Day one in Kyoto: sniffing out the fox god at Fushimi-Inari

Assuming the worst for the tail end of Japan’s busiest vacation period, Golden Week, some friends and I booked a house in downtown Kyoto where we would be staying for four days.



We acquired the house from an Osaka blues musician who rents it out for extra income every now and then.

Once we had all finally arrived in Kyoto (we came separately, me preferring the shinkansen over the night bus due to the ride’s markedly beautiful landscapes), we met up with the property owner who promptly guided us throughout the house as we oohed and aahed at its immaculate, traditional Japanese aesthetics.



The house even had a zen garden, functioning as the courtyard between the dining room and bathrooms; needless to say, we were pretty stoked.

We were not, however, terribly stoked about the position we were forced into after a couple of other students on our program had backed out of joining us at the last minute; since the price per person was practically doubled, I ended up having to borrow money from my friend Charlotte to cover my cut of the rent.

Moving on from that annoyance, we ventured out to a popular sake brewery nearby, or, nihonshuu, as the Japanese call it (sake simply means “alcohol”).


After perusing the options for a while, two of my friends and I decided to split a variety case of three small bottles for the night (approximately $5 each).

When we got back to the house, all of my friends seemed to collapse simultaneously which led me to understand just how fatigued they really were from both their lack of sleep and their morning hike at the nearby Shinto shrine, Fushimi-Inari, devoted to the mischievous, though highly revered, Japanese fox god.



Since I have always found the Inari Cult to be the most fascinating aspect of Shinto spirituality and especially because my energy was then at its peak, I figured I might as well catch up with my friends and spend my afternoon beneath the shrine’s innumerable vermilion torii.


At first, I was underwhelmed by the size of the entrance shrine, expecting something even grander, but still excited to pray to the fox god at long last.

Of course, I didn’t have to walk much further into the complex to revere its its unfathomable vastness as the trails beckoned me to go up, down or around the mountain at almost every turn.

After having ascended about halfway up the mountain, I grew bored of the main drag with its domino-esque row of torii constantly leading the way, so I decided to follow my own intuition, which led me far, far away from other people and deep into a bamboo forest.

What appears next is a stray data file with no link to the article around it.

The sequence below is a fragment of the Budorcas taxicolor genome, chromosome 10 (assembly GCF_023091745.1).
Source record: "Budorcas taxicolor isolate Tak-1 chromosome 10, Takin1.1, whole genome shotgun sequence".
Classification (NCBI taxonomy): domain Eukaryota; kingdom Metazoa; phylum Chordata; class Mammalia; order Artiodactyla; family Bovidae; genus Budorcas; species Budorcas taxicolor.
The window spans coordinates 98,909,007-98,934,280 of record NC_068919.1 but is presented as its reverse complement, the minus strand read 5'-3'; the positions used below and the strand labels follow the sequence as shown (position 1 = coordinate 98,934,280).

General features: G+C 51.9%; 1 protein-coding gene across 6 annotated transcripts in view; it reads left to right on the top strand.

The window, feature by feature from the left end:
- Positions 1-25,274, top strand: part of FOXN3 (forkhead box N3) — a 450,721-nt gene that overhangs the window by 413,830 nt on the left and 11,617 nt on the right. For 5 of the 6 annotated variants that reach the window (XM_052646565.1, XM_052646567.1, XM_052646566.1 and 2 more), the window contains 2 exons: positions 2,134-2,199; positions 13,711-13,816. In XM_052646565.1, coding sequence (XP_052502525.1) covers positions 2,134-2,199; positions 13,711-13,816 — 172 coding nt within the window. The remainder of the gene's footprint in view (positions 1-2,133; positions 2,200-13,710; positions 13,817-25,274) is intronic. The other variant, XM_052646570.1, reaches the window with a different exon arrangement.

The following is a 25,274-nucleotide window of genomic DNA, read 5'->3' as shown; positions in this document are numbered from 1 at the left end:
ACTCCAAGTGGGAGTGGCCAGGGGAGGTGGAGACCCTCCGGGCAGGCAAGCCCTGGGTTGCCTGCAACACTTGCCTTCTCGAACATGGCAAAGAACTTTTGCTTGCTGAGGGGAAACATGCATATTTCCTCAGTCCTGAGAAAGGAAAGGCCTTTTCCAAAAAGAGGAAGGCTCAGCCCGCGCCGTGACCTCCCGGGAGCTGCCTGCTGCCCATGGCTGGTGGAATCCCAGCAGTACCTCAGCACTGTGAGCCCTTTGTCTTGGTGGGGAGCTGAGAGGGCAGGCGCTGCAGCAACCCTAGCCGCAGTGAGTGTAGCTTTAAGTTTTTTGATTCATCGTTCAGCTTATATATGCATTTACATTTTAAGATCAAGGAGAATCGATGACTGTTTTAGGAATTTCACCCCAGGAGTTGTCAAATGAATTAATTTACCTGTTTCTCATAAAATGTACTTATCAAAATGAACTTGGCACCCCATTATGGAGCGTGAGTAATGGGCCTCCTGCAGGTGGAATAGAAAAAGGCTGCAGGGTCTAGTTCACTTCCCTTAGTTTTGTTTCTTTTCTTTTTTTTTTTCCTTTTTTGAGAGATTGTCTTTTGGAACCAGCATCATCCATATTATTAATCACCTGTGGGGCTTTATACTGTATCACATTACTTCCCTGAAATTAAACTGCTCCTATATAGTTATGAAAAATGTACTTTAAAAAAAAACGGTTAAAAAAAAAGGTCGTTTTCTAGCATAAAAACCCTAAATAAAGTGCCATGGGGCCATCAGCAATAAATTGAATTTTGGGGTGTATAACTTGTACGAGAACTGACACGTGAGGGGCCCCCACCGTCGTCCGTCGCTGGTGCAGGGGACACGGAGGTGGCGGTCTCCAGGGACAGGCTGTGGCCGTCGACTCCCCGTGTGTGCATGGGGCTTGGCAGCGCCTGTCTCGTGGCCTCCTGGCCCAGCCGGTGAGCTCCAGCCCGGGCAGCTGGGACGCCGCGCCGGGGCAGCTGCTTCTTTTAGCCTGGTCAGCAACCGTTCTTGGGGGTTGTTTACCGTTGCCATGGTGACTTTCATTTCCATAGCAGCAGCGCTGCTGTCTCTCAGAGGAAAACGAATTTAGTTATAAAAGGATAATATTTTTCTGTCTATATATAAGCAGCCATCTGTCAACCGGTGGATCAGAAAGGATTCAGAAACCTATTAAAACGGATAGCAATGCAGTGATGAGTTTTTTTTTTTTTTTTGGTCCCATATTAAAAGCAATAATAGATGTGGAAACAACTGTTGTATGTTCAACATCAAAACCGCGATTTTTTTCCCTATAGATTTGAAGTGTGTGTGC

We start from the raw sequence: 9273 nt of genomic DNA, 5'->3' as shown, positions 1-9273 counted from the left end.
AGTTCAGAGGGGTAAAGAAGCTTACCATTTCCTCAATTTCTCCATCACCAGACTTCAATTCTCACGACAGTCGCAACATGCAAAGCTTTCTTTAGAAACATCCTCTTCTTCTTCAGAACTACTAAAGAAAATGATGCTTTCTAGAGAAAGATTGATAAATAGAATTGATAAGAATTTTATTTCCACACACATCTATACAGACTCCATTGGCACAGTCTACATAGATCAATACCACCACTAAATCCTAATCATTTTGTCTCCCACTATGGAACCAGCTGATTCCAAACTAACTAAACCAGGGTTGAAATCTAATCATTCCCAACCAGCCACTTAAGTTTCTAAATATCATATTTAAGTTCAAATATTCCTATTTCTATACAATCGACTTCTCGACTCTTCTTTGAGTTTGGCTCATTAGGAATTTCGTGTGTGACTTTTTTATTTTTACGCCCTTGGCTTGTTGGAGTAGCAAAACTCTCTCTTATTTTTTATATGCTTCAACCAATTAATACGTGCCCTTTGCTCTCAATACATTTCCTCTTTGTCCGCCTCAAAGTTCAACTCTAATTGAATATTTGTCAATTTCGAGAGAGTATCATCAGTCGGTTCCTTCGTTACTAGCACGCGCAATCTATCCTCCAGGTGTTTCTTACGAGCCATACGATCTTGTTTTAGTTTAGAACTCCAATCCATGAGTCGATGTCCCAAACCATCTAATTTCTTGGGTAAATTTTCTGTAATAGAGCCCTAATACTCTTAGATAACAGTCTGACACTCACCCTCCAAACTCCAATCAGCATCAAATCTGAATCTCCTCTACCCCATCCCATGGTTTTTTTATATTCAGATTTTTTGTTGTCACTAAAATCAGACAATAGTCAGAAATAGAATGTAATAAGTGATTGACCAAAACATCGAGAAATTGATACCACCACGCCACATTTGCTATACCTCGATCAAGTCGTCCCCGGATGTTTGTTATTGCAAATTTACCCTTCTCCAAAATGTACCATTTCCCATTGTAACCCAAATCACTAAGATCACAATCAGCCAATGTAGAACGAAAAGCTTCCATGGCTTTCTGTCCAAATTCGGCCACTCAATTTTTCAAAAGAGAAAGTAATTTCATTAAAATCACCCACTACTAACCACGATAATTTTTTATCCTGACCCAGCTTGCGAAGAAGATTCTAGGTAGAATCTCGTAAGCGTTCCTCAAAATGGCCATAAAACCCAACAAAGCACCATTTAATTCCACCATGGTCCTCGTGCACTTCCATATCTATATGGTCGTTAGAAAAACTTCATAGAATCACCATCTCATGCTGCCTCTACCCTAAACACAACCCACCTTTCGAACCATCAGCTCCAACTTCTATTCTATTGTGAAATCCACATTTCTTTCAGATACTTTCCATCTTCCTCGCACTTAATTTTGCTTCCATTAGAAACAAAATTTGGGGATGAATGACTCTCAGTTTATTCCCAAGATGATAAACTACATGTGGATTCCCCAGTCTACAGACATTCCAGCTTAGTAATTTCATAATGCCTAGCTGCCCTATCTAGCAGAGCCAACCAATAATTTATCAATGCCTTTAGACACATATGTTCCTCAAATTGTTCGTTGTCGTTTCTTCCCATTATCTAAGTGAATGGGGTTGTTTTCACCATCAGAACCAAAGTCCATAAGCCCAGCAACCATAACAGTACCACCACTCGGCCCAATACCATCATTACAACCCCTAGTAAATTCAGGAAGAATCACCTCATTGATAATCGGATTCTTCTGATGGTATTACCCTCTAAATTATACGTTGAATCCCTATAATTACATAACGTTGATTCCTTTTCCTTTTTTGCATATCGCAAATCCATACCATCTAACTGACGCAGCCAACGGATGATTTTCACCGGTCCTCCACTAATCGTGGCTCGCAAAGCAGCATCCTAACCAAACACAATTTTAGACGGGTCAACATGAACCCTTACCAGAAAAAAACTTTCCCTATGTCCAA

I had begun to think I was lost until I finally discovered a set of shoddy, moss-ridden altars to the fox god, resting beside an eroded house.


The stone reads kami, the kanji word for “god,” which is repeated several times.

I stayed at this one for a while, offered fifty yen, clapped my hands twice to summon the fox god, prayed and bowed before the altar, until I noticed a cat on the trail beside me.

It looked at me with a knowing expression that seemed to penetrate to the core of me, though its body language grew skittish as I drew closer.



Then, it bounded up a different trail that seemed trodden, though heavily overgrown, before turning to stare at me again with that same esoteric expression (except this time I managed to capture it on-camera).

With no reason to go home early or to reject a potentially spiritual animal connection, I decided to trust my instincts that the cat wanted to lead me somewhere so without further ado, I took on after it.

As the climb grew steeper and steeper, I began to seriously doubt my sanity.

“Who else is crazy enough to follow a cat through a mountain forest they’ve never even been to before?” I asked myself.

But just as I lost sight of the cat, as I panted and cursed from my fatigue and the stifling midday humidity, I reached the summit, which was only a couple minutes down from the complex’s main shrine.

Reveling in the surprising outcome of following my feline friend, I decided to wander a little more before reaching the very top and thus, admitting defeat.

Of course, this is where things go wrong and karma, inevitably, enjoys a good nibble of my puffy, proud ass.



This oni looks about how terrible bad karma feels.

I went where I felt like going, which led me through some pretty woods, though it was clearly nowhere on the shrine’s map due to its lack of distinctive torii, which then somehow led me to the outer suburbs of Kyoto, where I was welcomed by a committee of pointing, gawking Japanese children.



As the sun began its descent, I climbed up, roughly, the way I came and asked the first person I encountered to point me the way to the top.

Luckily, the man understood me through my debilitating exhaustion and I finally made it there, just in time for sunset.


I prayed once more at the final altar, took a few more pictures and chatted with a fellow photographer until the sun actually set, then ambled my way down the mountain, damning my day’s considerable amount of activity but not regretting it for a second.

On the way home, I got terribly lost on my way home but thankfully received some help from officers at a police station who helped me figure out where a taxi driver could drop me off nearby, since our house’s street was inaccessible by car.

Stress, combined with hunger and fatigue, led me to decline my friends’ offerings of beer as I kicked off my socks, threw my head onto the couch pillow and descended into dreams of foxes, above and below the earth.


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